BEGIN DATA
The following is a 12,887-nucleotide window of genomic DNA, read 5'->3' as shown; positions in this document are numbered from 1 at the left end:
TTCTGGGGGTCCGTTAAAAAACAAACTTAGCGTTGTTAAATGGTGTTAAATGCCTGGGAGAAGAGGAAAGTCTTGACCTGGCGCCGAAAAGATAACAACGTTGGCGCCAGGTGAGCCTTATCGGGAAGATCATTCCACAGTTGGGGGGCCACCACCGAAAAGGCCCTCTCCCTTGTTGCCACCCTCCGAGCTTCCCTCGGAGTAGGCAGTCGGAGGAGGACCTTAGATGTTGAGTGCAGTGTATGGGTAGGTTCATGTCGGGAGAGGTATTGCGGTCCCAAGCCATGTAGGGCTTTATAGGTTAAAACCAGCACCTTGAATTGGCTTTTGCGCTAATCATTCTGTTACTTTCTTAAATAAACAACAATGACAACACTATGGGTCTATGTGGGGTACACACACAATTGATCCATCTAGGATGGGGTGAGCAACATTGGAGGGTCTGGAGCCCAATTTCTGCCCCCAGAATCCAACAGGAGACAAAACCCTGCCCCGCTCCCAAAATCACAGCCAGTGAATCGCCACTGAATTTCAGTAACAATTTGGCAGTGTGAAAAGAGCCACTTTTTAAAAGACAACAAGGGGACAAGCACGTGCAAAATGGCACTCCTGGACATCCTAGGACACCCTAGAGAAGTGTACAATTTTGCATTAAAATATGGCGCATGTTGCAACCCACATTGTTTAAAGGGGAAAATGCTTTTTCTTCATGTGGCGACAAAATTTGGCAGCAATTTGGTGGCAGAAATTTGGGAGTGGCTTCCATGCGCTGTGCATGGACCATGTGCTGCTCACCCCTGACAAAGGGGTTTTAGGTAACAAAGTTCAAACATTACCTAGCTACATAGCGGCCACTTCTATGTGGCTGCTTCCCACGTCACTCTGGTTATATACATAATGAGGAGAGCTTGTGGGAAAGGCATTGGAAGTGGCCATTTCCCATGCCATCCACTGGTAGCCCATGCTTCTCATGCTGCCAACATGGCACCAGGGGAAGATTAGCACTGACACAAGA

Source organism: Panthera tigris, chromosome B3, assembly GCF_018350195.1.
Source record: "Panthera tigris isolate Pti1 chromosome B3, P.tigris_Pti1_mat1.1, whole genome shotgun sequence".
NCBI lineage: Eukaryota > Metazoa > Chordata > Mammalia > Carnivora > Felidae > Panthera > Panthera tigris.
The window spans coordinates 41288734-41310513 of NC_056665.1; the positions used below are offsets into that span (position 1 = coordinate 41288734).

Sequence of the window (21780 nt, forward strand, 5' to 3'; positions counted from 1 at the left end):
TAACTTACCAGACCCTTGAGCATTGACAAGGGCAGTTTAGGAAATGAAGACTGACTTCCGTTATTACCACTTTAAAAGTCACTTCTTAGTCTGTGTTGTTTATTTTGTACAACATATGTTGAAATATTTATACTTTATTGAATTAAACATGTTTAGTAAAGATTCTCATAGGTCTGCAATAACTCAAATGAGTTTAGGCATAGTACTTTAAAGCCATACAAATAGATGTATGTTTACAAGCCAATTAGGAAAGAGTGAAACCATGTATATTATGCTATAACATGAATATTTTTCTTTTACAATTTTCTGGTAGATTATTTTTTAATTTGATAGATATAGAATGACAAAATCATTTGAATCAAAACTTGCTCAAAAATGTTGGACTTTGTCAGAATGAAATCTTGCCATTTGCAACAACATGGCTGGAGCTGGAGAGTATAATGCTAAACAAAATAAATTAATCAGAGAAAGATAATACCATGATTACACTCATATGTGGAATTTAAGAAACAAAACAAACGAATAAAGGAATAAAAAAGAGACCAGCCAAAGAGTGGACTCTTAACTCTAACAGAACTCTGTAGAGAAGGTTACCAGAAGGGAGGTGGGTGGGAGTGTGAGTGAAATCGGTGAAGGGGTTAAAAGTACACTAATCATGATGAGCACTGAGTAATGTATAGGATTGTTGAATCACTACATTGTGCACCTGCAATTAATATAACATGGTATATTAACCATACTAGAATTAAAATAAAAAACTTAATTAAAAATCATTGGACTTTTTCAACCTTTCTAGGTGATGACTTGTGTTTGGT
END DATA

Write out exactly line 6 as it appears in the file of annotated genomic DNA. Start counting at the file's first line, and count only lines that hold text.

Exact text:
The window spans coordinates 41288734-41310513 of NC_056665.1; the positions used below are offsets into that span (position 1 = coordinate 41288734).